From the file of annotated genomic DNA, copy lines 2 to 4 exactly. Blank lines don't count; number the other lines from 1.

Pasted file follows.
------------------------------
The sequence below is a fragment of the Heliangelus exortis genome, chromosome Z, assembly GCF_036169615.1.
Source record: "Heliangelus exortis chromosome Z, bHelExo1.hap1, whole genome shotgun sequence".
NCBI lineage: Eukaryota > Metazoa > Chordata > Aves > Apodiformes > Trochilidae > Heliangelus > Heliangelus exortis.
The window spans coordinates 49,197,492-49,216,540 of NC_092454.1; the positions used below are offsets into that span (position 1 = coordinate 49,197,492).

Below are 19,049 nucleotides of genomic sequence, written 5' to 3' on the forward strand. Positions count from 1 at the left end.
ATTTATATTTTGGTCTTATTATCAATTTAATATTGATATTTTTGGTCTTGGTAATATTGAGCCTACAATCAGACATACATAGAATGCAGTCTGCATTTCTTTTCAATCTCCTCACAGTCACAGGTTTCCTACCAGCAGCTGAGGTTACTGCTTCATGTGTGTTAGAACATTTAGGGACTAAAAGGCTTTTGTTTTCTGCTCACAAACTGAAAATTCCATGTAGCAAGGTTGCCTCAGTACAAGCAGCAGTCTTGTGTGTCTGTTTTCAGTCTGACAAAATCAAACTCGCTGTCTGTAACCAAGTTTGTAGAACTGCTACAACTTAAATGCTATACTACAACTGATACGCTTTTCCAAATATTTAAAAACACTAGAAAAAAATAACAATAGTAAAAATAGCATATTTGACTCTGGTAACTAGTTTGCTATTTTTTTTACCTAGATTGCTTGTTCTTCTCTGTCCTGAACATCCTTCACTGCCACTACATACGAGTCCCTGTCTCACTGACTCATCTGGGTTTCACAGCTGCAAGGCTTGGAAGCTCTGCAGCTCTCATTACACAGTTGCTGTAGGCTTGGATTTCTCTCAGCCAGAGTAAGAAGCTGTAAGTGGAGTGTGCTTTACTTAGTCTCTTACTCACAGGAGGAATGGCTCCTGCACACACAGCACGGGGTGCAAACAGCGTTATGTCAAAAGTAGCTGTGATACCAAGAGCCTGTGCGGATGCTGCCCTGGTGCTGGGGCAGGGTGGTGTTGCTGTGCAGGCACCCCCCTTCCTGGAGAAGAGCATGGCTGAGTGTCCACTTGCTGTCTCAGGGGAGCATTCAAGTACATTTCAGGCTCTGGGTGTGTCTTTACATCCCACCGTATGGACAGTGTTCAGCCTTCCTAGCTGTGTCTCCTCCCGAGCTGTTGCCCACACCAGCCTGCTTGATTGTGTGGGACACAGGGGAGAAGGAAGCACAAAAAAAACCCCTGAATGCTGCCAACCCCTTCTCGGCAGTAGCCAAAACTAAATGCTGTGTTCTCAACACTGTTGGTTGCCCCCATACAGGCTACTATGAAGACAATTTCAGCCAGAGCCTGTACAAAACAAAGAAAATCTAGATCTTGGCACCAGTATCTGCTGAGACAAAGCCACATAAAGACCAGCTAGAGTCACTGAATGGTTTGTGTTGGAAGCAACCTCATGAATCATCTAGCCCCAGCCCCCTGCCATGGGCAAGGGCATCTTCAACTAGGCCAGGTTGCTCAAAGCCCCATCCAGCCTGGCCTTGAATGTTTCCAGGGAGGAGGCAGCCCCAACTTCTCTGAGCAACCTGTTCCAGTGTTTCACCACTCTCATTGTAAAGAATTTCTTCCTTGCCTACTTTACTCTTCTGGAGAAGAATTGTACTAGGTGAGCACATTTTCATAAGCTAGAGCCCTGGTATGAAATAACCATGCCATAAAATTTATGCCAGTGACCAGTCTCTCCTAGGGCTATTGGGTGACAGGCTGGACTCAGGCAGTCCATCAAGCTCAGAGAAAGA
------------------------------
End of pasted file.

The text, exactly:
Source record: "Heliangelus exortis chromosome Z, bHelExo1.hap1, whole genome shotgun sequence".
NCBI lineage: Eukaryota > Metazoa > Chordata > Aves > Apodiformes > Trochilidae > Heliangelus > Heliangelus exortis.
The window spans coordinates 49,197,492-49,216,540 of NC_092454.1; the positions used below are offsets into that span (position 1 = coordinate 49,197,492).